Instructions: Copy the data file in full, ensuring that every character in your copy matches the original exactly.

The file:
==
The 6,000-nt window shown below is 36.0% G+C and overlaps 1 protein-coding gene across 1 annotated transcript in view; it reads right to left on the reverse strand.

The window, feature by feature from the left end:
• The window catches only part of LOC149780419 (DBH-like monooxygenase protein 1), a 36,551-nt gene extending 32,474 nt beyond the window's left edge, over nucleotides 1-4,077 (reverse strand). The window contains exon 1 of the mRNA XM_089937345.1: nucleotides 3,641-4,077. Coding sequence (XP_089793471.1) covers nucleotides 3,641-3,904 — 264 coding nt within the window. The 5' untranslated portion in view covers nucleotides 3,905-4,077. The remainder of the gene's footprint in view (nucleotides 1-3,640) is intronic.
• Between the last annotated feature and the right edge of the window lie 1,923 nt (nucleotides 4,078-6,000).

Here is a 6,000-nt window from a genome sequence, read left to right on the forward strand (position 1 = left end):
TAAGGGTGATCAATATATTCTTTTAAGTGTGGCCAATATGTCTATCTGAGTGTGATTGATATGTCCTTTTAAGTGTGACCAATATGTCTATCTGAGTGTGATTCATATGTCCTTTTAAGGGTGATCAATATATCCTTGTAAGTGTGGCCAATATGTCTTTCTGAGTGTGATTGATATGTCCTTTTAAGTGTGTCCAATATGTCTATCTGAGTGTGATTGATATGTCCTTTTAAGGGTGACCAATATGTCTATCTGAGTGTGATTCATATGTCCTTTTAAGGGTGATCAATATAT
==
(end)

The 6,000-nt window shown below is 36.0% G+C and overlaps 1 protein-coding gene across 1 annotated transcript in view; it reads right to left on the reverse strand.

The window, feature by feature from the left end:
• The window catches only part of LOC149780419 (DBH-like monooxygenase protein 1), a 36,551-nt gene extending 32,474 nt beyond the window's left edge, over nucleotides 1-4,077 (reverse strand). The window contains exon 1 of the mRNA XM_089937345.1: nucleotides 3,641-4,077. Coding sequence (XP_089793471.1) covers nucleotides 3,641-3,904 — 264 coding nt within the window. The 5' untranslated portion in view covers nucleotides 3,905-4,077. The remainder of the gene's footprint in view (nucleotides 1-3,640) is intronic.
• Between the last annotated feature and the right edge of the window lie 1,923 nt (nucleotides 4,078-6,000).

Here is a 6,000-nt window from a genome sequence, read left to right on the forward strand (position 1 = left end):
TAAGGGTGATCAATATATTCTTTTAAGTGTGGCCAATATGTCTATCTGAGTGTGATTGATATGTCCTTTTAAGTGTGACCAATATGTCTATCTGAGTGTGATTCATATGTCCTTTTAAGGGTGATCAATATATCCTTGTAAGTGTGGCCAATATGTCTTTCTGAGTGTGATTGATATGTCCTTTTAAGTGTGTCCAATATGTCTATCTGAGTGTGATTGATATGTCCTTTTAAGGGTGACCAATATGTCTATCTGAGTGTGATTCATATGTCCTTTTAAGGGTGATCAATATAT